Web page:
These two things are why I choose GNOME over KDE. Smaller icons, smaller panels, easy customizable keyboard shortcuts all speak to me.

I won't go into boring details but here's how my desktop looks (click to enlarge):

Did I mention I like minimalism?
I got the wallpaper from InterfaceLIFT because I think the dark sky, and purple-orange sunset are perfect for Ubuntu's new color scheme.

A few final words on setting up:
  • Use Adobe Flash, not swfdec or gnash. They just don't work consistently enough.
  • Watch out for runaway processes. I had some vnc process that made my cpu run so hot it brought back memories of my Macbook.

Developers, Developers, Developers...

sudo apt-get install build-essentials
^ That command took too long to find, but there it is for you

I also have begun learning to develop for the Android platform. However, all the tutorials on setting up Ubuntu for Android development are outdated (i.e. 9.04) so expect a short blog very soon on setting that up. Once I do, I'll link here.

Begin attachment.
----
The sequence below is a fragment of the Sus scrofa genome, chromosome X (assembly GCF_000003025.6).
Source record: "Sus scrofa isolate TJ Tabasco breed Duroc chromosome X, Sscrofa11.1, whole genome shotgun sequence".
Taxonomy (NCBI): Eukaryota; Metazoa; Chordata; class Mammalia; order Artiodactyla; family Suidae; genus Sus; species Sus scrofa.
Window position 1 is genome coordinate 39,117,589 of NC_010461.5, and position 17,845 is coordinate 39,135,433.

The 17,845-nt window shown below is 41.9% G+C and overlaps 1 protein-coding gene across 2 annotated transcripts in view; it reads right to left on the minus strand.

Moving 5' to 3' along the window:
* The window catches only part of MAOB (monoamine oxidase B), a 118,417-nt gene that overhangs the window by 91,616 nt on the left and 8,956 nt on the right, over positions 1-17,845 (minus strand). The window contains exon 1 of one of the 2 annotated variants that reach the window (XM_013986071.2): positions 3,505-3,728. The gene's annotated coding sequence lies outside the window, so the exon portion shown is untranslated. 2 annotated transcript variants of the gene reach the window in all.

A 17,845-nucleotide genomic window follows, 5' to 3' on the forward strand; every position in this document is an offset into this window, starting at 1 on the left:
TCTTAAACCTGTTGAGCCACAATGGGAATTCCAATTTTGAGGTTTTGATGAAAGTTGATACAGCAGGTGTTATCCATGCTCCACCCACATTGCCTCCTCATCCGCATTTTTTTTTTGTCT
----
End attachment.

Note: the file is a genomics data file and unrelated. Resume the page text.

Why does the Clock panel always crash when I add a first location?

Ok so GIMP isn't default anymore, so what? sudo apt-get install gimp
Besides, 99% of the time, all I want to do is crop a picture. I like F-Spot

 Skype doesn't like the new GUI (or vice-versa) by default:

Go to Options > General > Choose Style: GTK+
and now...


Now Ubuntu is up against some heavy contenders (Snow Leopard and Windows 7), it's obviously following the old adages of "adapt or die" and "good artists copy, great artists steal." Users may dislike the latter, but operating systems that don't pick up on what's working get left behind.

I've tried going all-in with Linux before with Slackware and Fedora, but neither lasted more than a week. This just may be the first that will last longer, but only time will tell.

For a more extensive (better) review, please check out Ars Technica.

Happy Hacking!